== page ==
Over the past twenty years, society's attitude to divorce has fundamentally changed. Increasingly, the separation and divorce of parents is no longer seen as the end of the family, but as a process of profound change and redesign. Parents separate as a couple, but not from their child and remain in their responsibilities as father and mother. It is becoming increasingly important in the self-image of parents to be able to continue to actively assume their role as parents even after the separation.
It is particularly important for the development of children to be able to maintain a good relationship with both parents. The new Liechtenstein law on children has taken this development into account. On 1 January 2015, joint custody was introduced as a rule after separation and divorce. The law aims to hold parents accountable and to regulate their child's interests collectively and by mutual agreement with regard to their child's well-being.
The Office of Social Services developed a guideline in cooperation with the Working Group on Custody (Parents Child Forum, Women's Shelter, infra, Ombudsman's Office for Children and Adolescents, Association for Men's Issues, Association for Mediation). This gives parents and interested parties an insight into the legal basis for custody.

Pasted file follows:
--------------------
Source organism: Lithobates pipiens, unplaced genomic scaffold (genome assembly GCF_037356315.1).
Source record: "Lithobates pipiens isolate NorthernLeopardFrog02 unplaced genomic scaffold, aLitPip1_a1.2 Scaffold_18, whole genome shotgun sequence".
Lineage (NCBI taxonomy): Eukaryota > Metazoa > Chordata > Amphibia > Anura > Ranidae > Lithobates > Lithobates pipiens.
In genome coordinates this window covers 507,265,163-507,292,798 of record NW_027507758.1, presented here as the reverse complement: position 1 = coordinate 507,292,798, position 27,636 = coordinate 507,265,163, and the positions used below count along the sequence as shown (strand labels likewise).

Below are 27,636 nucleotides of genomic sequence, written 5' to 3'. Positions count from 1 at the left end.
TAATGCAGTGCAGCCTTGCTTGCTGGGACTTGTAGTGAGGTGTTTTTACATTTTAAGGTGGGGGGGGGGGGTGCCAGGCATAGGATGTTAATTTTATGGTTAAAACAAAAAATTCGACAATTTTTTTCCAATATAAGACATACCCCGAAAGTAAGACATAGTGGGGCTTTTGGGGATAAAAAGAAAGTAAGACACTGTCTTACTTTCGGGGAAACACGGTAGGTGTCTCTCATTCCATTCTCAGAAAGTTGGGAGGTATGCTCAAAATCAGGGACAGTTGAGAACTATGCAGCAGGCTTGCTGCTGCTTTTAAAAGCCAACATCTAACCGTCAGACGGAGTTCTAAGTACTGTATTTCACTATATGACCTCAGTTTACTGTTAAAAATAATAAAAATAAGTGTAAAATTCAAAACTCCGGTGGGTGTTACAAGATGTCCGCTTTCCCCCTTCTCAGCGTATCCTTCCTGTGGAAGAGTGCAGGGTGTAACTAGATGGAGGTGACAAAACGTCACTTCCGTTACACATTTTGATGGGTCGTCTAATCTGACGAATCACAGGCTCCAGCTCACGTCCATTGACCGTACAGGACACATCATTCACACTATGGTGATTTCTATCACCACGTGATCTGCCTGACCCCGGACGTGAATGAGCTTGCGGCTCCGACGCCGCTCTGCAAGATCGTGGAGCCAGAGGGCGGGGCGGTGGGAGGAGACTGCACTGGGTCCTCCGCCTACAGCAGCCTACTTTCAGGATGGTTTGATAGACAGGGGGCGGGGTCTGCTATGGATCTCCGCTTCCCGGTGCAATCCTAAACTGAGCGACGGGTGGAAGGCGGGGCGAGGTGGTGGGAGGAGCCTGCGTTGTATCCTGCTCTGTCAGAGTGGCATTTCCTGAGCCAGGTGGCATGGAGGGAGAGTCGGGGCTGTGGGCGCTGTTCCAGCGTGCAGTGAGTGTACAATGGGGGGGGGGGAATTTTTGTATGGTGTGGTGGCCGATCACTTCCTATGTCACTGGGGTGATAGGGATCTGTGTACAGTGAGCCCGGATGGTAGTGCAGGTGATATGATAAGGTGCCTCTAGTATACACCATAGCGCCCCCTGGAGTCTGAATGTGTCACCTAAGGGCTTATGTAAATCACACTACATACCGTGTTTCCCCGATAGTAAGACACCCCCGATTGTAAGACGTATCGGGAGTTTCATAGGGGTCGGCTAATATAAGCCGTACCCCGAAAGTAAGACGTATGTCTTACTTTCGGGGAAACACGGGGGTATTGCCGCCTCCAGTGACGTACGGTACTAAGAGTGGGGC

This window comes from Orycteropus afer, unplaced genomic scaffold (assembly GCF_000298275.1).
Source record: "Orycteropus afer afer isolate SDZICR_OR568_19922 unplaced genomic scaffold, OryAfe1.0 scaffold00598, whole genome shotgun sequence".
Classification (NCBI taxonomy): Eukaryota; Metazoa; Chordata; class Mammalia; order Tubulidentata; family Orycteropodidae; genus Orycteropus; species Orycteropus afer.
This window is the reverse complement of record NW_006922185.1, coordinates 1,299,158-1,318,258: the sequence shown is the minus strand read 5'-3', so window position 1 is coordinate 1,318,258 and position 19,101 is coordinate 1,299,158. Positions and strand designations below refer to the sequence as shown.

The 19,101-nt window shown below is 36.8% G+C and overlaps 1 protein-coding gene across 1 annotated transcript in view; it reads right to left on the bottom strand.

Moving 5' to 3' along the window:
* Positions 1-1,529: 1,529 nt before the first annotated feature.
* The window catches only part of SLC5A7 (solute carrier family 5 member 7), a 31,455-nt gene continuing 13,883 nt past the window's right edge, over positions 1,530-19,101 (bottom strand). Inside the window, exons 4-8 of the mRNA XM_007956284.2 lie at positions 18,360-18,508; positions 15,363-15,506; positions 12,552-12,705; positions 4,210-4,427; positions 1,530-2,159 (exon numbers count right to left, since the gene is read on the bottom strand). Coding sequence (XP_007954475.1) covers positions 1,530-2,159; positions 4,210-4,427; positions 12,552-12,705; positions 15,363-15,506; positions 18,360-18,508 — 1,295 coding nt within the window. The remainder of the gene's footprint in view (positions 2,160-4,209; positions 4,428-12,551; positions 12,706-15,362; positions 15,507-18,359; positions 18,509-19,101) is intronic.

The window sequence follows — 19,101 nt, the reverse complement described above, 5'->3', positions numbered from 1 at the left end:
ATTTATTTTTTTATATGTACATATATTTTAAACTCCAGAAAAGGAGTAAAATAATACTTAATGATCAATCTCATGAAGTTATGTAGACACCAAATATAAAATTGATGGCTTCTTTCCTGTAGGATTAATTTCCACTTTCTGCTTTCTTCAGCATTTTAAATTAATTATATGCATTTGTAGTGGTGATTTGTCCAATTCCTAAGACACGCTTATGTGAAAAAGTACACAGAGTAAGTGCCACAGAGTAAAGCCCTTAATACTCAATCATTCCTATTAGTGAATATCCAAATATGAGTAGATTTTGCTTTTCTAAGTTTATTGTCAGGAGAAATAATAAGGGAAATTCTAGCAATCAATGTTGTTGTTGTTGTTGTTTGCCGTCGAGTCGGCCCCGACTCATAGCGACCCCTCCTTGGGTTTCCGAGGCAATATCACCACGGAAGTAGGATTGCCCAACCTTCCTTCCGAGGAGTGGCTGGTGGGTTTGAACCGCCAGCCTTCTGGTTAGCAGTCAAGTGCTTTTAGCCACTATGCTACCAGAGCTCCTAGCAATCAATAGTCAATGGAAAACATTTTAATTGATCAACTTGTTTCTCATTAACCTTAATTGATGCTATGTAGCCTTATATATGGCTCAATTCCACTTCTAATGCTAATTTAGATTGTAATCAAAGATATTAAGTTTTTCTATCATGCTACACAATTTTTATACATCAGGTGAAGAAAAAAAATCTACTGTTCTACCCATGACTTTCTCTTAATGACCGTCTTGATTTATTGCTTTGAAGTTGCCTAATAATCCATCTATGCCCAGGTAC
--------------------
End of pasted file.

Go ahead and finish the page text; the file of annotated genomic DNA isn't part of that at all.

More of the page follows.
- "The most important facts in a nutshell" can be found in the last section of the first chapter (page 15)
- This is followed by basic information on child support and a description of mediation as a proven method of conflict resolution in the event of separation and divorce.
- It then discusses the challenges and needs of children and parents in separation and divorce and describes the possible reactions of children to the separation of their parents.
- The guide also includes counselling services and useful literature tips for children and adults.
- In the appendix you will find a checklist that can help you with an agreement.